You are here: start » geeny » home » reference » optimisation

Guidelines for Time Critical Code

Use evals instead of branches.

Use parameters passed by reference instead of by value. Take care when passing list elements that will be removed, ie:

branch test()
  exc(AllRefs[1])
end
 
branch exc(ref)
  excludef(AllRefs, ref)
  ref.call()            //error!
end
 
branch exc(REFERENCE ref)
  excludef(AllRefs, ref)
  ref.call()            //ok!
end

Use list call, array call and list operations instead of while and for, ie:

for INTEGER i = 1 .. count list
  list[i] += 1
  list[i] *= 2
next
 
//faster:
list += 1
list *= 2

Another example:

for INTEGER i = i1..i2
  list[i].Prop1 += 1
next
 
//faster:
[list[i1..i2].Prop1] = INTEGERS{list[i1..i2].Prop1} + 1

Use switch instead of if.

Ordering

Geeny generates fast links to object properties, branches and evals on the fly, wherever possible. To maximize performance, the same order of properties, branches and evals should be maintained for objects that will be accessed within a specific script expression.

To some extent, the ordering is done automatically in Geeny. This is true for derived templates, which always maintain the order of properties as defined by the parent, regardless of the order within template definition itself. However, consider this example:

BEGIN         object      TEST1
  ATOM        Prop1       = 'TEST1'
  INTEGER     Prop2       = 10
END
 
BEGIN         object      DERIVED
  OBJECT      Parent      = TEST1
  INTEGER     Prop2       = 5
  ATOM        Prop1       = 'DERIVED'
END
 
BEGIN         object      TEST2
  INTEGER     Prop2       = 15
  ATOM        Prop1       = 'TEST2'
END
 
BEGIN         global      ALIAS
  REFERENCES  Fast        = TEST1 DERIVED
  REFERENCES  Slow        = TEST1 TEST2
END
 
branch        test1(REFERENCE ref)
  ATOM        Prop2       = ref.Prop2
end
 
branch        test2
  INTEGERS    Prop1       = Fast.Prop1   //fast access
  Prop1                   = Slow.Prop1   //slow access
  test1(      'TEST1')
  test1(      'DERIVED')                 //ok
  test1(      'TEST2')                   //fast link overriden
end

Similar problem may occur when the same script call may address an object with different branch or eval ordering:

BEGIN         object      TEST1
  OBJECT      Scripta     = test1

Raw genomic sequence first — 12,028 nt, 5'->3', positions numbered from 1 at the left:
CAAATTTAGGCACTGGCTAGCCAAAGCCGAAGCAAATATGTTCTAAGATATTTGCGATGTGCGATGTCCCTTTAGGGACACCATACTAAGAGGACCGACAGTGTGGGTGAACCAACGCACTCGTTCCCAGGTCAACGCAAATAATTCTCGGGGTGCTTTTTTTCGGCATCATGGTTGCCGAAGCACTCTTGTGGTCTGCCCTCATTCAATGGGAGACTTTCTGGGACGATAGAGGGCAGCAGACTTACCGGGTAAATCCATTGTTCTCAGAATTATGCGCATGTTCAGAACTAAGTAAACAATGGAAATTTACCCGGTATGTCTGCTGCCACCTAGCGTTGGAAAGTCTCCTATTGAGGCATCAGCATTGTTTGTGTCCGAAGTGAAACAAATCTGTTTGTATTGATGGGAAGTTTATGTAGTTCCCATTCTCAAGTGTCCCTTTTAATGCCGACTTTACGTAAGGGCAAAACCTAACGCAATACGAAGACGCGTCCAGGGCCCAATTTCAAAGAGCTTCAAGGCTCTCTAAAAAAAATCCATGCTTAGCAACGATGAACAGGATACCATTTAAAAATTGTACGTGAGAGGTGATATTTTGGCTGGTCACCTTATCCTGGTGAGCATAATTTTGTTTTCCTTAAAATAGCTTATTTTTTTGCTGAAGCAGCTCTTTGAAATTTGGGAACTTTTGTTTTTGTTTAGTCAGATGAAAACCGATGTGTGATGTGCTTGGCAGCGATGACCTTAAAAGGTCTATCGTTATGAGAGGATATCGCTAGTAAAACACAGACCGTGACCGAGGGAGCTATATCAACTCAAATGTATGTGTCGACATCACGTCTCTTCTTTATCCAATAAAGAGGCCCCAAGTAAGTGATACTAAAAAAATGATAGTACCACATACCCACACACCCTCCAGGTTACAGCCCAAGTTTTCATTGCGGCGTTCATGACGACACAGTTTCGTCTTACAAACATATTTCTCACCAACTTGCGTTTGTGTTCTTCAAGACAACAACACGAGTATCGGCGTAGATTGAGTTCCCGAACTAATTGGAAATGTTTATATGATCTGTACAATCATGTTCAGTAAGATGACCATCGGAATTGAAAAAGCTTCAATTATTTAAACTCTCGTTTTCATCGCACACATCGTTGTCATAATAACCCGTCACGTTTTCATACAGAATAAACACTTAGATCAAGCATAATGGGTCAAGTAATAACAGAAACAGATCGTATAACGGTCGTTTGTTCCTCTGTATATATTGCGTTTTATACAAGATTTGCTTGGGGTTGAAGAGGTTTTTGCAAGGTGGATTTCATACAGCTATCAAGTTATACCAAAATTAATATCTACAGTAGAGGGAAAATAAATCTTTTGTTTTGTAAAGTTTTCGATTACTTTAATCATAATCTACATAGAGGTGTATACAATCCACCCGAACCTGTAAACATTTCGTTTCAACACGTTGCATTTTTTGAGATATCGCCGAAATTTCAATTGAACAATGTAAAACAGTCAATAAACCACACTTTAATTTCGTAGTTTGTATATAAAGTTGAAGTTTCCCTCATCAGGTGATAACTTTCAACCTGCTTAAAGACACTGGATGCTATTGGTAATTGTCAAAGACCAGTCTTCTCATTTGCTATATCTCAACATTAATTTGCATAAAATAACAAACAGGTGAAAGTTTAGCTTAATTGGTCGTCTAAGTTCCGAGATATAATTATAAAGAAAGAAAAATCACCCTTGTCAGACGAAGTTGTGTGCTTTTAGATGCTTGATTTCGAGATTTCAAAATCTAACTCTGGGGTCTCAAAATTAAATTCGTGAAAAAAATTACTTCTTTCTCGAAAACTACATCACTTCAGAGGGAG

END
 
BEGIN         object      TEST2
  OBJECT      Scripta     = test2
END
 
branch        test(REFERENCE ref)
  ref                     . foo1()
  ref                     . foo2()
end

In the above example, both test1 and test2 scripts may contain branches or evals ‘foo1’ and ‘foo2’. However, the ordering may not be the same, which may induce a performance penalty.

This performance penalty may not be avoided for different call types (eval, branch) in both scripts; for example when in ‘test1’ script ‘foo1’ is eval, and in ‘test2’ script ‘foo1’ is a branch. When such is not the case, however, the ordering for such calls may be defined in base script, ie:

branch        foo1
end
branch        foo2
end
 
//or alternatively
eval          foo1
end
eval          foo2
end
 
//or even
branch        foo1
end
eval          foo2
end

Then when an object template is declared, the base script is used as the first script in the list. This will define the ordering for these calls in all derived object templates as well, regardless of the actual ordering of brances and evals in actual script files.

BEGIN         object      TEST1
  OBJECT      Scripta     = base test1
END
 
BEGIN         object      TEST2
  OBJECT      Scripta     = base test2
END
 
BEGIN         object      DERIVED
  OBJECT      Parent      = TEST2
  OBJECT      Scripta     = @ derived  //base is inherited
END
 
BEGIN         object      DERIVED2
  OBJECT      Parent      = TEST1
  OBJECT      Scripta     = base derived test1 //base has to be first!
END

Problems may occur when branches and evals with same name exist on an object. This should be avoided.

Fast routes

The compiler generates fast route code when specific patterns are found, such as:

for counter = x..y
for counter = seqi(x, y, z)
a[x..y]
[a[x..y]]
a[seqi(x, y, z)]
[a[seqi(x, y, z)]]

The fast route cannot be generated when a pattern is broken across two lines or more, ie:

INTEGERS set = x..y
for counter = set
INTEGERS index = seqi(x, y, z)
a[index]

As a general rule, performance should be better with a fast route, even if the sequence has already been calculated before hand for other reasons and can be reused, ie:

INTEGERS list = from..to
lwriteln(list)
 
//faster:
lwriteln(array[from..to])  
 
//slower:
lwriteln(array[list])
 
geeny/home/reference/optimisation.txt · Last modified: 2015/11/18 07:37 by matija
Recent changes · Show pagesource · Login